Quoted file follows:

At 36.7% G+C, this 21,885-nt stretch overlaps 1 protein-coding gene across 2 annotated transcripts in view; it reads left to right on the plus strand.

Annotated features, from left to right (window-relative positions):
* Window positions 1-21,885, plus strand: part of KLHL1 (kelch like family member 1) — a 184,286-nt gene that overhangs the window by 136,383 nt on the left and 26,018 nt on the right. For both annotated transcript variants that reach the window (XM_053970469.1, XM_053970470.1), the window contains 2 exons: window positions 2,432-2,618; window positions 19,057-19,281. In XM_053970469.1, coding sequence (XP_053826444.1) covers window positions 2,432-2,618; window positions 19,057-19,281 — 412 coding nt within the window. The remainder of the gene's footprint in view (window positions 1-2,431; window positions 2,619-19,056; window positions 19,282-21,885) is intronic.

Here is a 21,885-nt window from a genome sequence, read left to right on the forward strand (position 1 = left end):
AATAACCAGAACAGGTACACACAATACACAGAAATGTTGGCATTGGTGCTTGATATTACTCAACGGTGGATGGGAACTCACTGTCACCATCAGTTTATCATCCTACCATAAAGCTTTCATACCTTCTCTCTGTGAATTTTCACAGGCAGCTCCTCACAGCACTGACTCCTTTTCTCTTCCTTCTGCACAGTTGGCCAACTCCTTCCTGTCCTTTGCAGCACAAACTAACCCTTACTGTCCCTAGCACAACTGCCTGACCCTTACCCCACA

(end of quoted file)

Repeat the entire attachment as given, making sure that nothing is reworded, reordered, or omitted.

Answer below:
At 36.7% G+C, this 21,885-nt stretch overlaps 1 protein-coding gene across 2 annotated transcripts in view; it reads left to right on the plus strand.

Annotated features, from left to right (window-relative positions):
* Window positions 1-21,885, plus strand: part of KLHL1 (kelch like family member 1) — a 184,286-nt gene that overhangs the window by 136,383 nt on the left and 26,018 nt on the right. For both annotated transcript variants that reach the window (XM_053970469.1, XM_053970470.1), the window contains 2 exons: window positions 2,432-2,618; window positions 19,057-19,281. In XM_053970469.1, coding sequence (XP_053826444.1) covers window positions 2,432-2,618; window positions 19,057-19,281 — 412 coding nt within the window. The remainder of the gene's footprint in view (window positions 1-2,431; window positions 2,619-19,056; window positions 19,282-21,885) is intronic.

Here is a 21,885-nt window from a genome sequence, read left to right on the forward strand (position 1 = left end):
AATAACCAGAACAGGTACACACAATACACAGAAATGTTGGCATTGGTGCTTGATATTACTCAACGGTGGATGGGAACTCACTGTCACCATCAGTTTATCATCCTACCATAAAGCTTTCATACCTTCTCTCTGTGAATTTTCACAGGCAGCTCCTCACAGCACTGACTCCTTTTCTCTTCCTTCTGCACAGTTGGCCAACTCCTTCCTGTCCTTTGCAGCACAAACTAACCCTTACTGTCCCTAGCACAACTGCCTGACCCTTACCCCACA